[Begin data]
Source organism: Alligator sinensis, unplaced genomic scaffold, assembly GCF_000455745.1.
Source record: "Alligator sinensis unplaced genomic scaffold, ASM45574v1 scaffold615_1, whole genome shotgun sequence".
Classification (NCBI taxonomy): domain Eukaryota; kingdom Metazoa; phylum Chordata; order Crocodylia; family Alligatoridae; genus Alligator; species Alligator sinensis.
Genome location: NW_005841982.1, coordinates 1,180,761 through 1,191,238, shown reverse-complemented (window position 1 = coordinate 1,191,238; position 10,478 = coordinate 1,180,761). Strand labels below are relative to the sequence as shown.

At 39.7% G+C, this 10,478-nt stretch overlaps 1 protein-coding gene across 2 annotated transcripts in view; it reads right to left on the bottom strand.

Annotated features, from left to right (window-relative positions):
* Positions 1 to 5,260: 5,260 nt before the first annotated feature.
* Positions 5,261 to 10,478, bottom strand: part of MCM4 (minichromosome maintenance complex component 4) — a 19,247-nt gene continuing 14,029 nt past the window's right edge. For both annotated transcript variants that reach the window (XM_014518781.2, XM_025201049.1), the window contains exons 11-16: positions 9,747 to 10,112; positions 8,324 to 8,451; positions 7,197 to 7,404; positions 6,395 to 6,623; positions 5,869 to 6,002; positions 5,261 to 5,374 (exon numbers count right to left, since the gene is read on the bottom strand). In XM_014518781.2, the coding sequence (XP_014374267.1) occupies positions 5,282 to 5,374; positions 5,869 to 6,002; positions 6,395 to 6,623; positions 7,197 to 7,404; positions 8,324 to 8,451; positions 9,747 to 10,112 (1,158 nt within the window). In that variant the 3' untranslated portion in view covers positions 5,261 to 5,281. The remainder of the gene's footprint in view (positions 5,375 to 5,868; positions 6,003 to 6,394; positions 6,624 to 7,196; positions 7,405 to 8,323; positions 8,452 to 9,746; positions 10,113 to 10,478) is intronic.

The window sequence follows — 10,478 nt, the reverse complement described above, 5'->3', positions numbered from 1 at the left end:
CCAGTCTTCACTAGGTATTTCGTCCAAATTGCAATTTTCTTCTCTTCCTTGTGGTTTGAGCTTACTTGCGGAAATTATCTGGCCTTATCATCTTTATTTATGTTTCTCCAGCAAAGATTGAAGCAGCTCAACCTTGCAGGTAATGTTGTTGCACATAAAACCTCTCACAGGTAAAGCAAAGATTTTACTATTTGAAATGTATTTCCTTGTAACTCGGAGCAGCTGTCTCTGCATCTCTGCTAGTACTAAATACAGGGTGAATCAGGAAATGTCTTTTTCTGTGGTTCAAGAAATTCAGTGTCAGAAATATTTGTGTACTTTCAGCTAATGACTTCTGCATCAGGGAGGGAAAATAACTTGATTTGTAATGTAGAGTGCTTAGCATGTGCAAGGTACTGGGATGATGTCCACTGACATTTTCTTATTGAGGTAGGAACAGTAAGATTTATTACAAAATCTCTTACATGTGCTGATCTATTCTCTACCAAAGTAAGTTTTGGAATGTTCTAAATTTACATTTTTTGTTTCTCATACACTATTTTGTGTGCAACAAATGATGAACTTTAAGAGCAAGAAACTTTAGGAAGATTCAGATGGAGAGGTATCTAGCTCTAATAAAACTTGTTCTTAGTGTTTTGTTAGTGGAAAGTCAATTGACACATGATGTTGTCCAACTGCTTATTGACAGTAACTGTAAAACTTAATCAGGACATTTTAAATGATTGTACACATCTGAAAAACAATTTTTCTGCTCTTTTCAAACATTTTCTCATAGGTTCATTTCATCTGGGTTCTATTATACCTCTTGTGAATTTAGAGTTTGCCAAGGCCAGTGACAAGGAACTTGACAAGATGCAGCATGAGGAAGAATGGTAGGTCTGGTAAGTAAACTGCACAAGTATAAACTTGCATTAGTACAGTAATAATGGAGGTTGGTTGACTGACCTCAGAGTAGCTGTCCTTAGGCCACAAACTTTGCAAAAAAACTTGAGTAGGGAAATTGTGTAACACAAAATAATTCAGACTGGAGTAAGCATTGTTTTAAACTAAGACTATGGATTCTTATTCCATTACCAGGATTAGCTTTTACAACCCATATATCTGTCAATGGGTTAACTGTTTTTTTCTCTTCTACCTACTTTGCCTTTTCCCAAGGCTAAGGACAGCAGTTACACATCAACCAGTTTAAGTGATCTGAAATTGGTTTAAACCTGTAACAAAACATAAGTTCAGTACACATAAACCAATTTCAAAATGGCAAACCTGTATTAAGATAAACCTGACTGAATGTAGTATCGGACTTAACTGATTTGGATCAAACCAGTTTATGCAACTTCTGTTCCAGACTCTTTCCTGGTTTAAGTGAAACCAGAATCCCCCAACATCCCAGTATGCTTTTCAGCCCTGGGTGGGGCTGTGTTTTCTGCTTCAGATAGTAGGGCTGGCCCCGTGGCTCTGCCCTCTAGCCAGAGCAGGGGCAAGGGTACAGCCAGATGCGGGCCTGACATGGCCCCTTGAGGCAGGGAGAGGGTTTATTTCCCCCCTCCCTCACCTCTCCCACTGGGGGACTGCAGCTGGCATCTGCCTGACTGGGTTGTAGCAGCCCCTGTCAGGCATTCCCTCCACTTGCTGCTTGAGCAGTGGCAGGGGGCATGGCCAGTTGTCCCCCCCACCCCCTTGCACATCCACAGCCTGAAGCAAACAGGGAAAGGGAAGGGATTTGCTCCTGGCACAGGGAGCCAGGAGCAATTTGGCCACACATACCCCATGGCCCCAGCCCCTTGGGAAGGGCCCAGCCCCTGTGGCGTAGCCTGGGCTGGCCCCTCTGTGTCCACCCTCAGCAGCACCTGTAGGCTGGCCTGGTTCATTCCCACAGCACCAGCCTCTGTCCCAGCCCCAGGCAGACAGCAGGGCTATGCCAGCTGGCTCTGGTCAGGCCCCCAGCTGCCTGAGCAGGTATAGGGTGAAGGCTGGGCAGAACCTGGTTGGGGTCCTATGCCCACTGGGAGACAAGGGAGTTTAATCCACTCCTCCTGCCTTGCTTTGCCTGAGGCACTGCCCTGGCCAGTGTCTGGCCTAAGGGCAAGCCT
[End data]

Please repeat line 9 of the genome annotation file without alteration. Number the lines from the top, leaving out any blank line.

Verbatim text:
The window sequence follows — 10,478 nt, the reverse complement described above, 5'->3', positions numbered from 1 at the left end: